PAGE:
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Sunday, March 20, 2011

NZ turns unhappy valley into skifield

MICHAEL FIELD Last updated 05:00 20/03/2011




Photo: Reuters Snow business: Ecotourism could create income in a poor region.
Relevant offersNEW ZEALAND taxpayers are building a ski field in a war zone largely inaccessible to tourists.

The odd scheme on Afghanistan's ancient Silk Road offers adventurous skiing in Bamiyan, the same province where New Zealand soldiers have suffered casualties.

New Zealand aid is also building two guesthouses in the mountains and a camping ground at the remote Band-e Amir lakes.

The Ministry of Foreign Affairs aid programme said that this year it would spend $100,000 developing skiing in Bamiyan, targeting the elite population from Kabul, 130km away.

"Ecotourism offers one of the few existing opportunities for economic development and poverty reduction in Bamiyan," a programme spokeswoman told the Sunday Star-Times.

"New Zealand is helping to maximise Bamiyan's sustainable returns from the tourism sector and build commercially viable enterprises."

The three summits of Koh-e-Baba, Bamiyan's ski area, overlook the cliffs where a decade ago the Taliban destroyed large Buddha statues carved into rock.

Agence France Presse, reporting on the skiing aid, described travelling to the ski slopes as "a risky business due to the adverse security situation in the war-torn country".

AFP says "while it is short on apres-ski and lifts, organisers are hopeful that adventurous travellers could have their interest piqued by Bamiyan's dramatic beauty and the promise of wild, ungroomed runs".

Visiting Pakistan-born British writer and intellecutal Tariq Ali, who is critical of foreign involvment in Afghanistan, described the New Zealand aid project as "so absurd...the peasants will be just queuing up to go".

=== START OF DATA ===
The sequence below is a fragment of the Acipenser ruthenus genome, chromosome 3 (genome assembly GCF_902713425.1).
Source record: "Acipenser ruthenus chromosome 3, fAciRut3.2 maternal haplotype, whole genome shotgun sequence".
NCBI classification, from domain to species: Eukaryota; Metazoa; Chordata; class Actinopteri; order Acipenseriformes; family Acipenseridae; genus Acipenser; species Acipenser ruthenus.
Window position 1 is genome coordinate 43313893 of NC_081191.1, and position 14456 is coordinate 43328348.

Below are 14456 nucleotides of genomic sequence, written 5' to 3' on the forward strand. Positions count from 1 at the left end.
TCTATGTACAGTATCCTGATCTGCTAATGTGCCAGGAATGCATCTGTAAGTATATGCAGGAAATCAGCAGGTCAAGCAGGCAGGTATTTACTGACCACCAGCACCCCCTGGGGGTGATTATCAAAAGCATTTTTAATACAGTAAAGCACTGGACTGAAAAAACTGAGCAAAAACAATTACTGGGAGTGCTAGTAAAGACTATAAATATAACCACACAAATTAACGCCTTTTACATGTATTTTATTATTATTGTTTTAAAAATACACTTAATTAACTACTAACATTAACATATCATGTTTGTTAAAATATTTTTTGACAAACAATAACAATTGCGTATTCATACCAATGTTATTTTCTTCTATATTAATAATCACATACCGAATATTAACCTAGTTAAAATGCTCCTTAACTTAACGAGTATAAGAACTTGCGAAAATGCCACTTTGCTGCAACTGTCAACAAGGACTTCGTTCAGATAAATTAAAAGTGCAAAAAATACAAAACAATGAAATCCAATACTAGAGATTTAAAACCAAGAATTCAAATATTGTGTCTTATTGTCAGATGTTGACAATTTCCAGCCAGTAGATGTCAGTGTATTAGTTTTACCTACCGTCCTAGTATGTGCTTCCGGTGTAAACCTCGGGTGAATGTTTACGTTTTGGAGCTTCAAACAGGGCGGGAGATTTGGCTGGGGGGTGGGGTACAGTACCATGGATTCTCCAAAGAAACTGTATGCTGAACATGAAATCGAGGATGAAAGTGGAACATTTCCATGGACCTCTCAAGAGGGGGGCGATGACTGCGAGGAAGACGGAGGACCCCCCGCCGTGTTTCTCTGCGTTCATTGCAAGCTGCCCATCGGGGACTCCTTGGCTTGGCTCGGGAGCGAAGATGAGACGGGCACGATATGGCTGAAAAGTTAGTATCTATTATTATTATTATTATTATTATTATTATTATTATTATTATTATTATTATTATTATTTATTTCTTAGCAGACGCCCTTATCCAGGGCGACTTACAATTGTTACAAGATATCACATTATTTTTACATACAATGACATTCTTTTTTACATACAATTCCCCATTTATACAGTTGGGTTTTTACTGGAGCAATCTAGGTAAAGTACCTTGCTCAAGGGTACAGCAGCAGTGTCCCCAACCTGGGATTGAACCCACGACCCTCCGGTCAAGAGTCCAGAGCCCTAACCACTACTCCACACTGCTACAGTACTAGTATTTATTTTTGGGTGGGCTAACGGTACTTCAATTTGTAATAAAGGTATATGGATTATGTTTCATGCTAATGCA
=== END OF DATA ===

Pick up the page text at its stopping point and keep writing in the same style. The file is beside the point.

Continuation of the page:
New Zealand's skiing aid is "a new initiative part" of the Bamiyan Ecotourism Programme, which also gets funding from the Bamiyan provincial government and the Aga Khan Foundation.

As well as skiing, New Zealand is paying for information brochures, a tourist information centre and establishing a tourism website.

Twenty-two young male and female Afghans were trained under the scheme to become professional tour guides.

"Bamiyan's comparative security and unparalleled natural and manmade attractions means it is well placed to provide income opportunities for local communities through ecotourism initiatives targeted primarily towards Afghan nationals, and international residents living in Afghanistan," Mfat said.

Henry Charles, a British security worker who skis Bamiyan, told AFP that demand was growing for country skiing without crowds of people on the same slopes.

"That is a trend, and Bamiyan is all about that... you get your own line in fresh powder snow, that's great.

"We're at 2500 metres so the snow stays very well, like sugar, for several days."

Before the 1979 Soviet invasion of Afghanistan, Bamiyan used to attract 65,000 tourists a year, many to see the Buddhas.

Last year just 3300 tourists got to the area, include 805 foreigners.

The roads are infamously bad – just 3km of them are paved – and there are no commercial airlinks.


Source,
http://www.stuff.co.nz/sunday-star-times/news/4788453/NZ-turns-unhappy-valley-into-skifield

michael.field@fairfaxmedia.co.nz

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